Afterwards Yudhishthira addressed Arjuna: "What profession do you propose to take up? How can you hide your towering valor?"

When he asked this question Yudhishthira could not restrain him from narrating the brilliant exploits of Arjuna. He spoke of his brother's glory in twenty verses. Well, who deserves praise if not Arjuna? Arjuna replied: "Revered brother, I shall hide myself in the guise of a eunuch and serve the ladies of the court. I shall hide under a jacket the scars on my arms made by the constant chafing of the bowstring.

When I rejected Urvasi's amorous overtures on the ground that she was like a mother unto me, she cursed me with loss of manhood. But through Indra's grace the curse would hold good only for a year, and the time would be mine to choose. I shall serve out that year of loss of manhood now. Wearing bangles made of white conchs, braiding my hair like a woman, and clothing myself in female attire, I shall engage myself in menial work in the inner apartments of Virata's queen. I shall teach the women singing and dancing. And I shall seek service saying that I used to serve Draupadi in Yudhishthira's court." Saying this, Arjuna turned to Draupadi and smiled.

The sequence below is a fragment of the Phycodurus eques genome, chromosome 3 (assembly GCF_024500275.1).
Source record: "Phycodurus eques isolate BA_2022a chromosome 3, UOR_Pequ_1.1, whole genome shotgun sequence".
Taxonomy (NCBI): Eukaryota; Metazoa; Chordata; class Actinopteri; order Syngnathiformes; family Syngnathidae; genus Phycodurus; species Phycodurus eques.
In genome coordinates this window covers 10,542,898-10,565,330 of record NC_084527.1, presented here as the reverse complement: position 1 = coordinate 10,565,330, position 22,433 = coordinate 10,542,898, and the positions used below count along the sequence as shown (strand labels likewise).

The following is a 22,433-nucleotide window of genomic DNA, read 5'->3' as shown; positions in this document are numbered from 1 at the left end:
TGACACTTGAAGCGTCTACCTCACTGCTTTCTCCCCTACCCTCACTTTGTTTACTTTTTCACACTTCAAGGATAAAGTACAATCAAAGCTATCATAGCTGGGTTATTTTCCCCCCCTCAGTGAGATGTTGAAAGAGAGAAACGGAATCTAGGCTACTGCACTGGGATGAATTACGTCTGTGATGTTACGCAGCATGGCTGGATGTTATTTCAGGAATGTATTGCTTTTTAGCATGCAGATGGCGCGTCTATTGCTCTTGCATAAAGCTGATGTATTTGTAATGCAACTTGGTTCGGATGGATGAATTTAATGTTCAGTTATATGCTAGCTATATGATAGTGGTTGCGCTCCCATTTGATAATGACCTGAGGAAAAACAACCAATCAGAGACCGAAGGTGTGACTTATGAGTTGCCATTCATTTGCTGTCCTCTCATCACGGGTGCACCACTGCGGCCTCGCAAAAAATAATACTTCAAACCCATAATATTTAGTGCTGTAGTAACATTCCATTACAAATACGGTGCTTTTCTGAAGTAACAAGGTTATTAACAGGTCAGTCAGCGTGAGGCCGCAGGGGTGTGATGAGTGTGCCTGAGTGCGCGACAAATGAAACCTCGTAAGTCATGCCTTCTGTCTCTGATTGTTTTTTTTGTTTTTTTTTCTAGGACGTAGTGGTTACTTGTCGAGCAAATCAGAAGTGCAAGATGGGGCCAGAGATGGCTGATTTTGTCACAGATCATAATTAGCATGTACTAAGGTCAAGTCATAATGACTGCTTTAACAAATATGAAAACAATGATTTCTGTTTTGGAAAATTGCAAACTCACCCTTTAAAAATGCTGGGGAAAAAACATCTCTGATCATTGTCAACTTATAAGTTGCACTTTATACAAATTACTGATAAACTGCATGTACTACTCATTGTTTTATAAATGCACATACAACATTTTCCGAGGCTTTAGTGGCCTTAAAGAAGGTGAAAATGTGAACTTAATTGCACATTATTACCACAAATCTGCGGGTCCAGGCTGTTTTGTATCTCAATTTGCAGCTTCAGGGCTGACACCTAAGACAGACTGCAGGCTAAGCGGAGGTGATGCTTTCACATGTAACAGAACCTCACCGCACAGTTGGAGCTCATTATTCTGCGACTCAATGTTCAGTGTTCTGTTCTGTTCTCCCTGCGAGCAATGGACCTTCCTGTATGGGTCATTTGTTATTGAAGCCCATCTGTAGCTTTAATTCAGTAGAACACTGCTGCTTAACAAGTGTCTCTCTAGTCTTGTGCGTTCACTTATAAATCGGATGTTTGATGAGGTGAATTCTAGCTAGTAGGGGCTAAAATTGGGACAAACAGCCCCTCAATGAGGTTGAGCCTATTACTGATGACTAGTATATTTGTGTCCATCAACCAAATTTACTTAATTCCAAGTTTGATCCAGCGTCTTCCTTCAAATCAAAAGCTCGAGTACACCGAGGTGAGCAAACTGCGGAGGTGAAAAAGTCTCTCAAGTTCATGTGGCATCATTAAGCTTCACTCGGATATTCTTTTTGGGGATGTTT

Yudhishthira was in tears. "Alas! Have the fates decreed that he, who is the equal of Sri Krishna himself in fame and valor, a scion of Bharata's line, who stands high like the great golden Mount Meru, must go and seek employment of Virata as a eunuch in the queen's inner apartments?"

he said brokenly.

Yudhishthira then turned to Nakula and asked him what work he would engage in and, as he thought of Madri, the mother of Nakula, tears rolled down his eyes.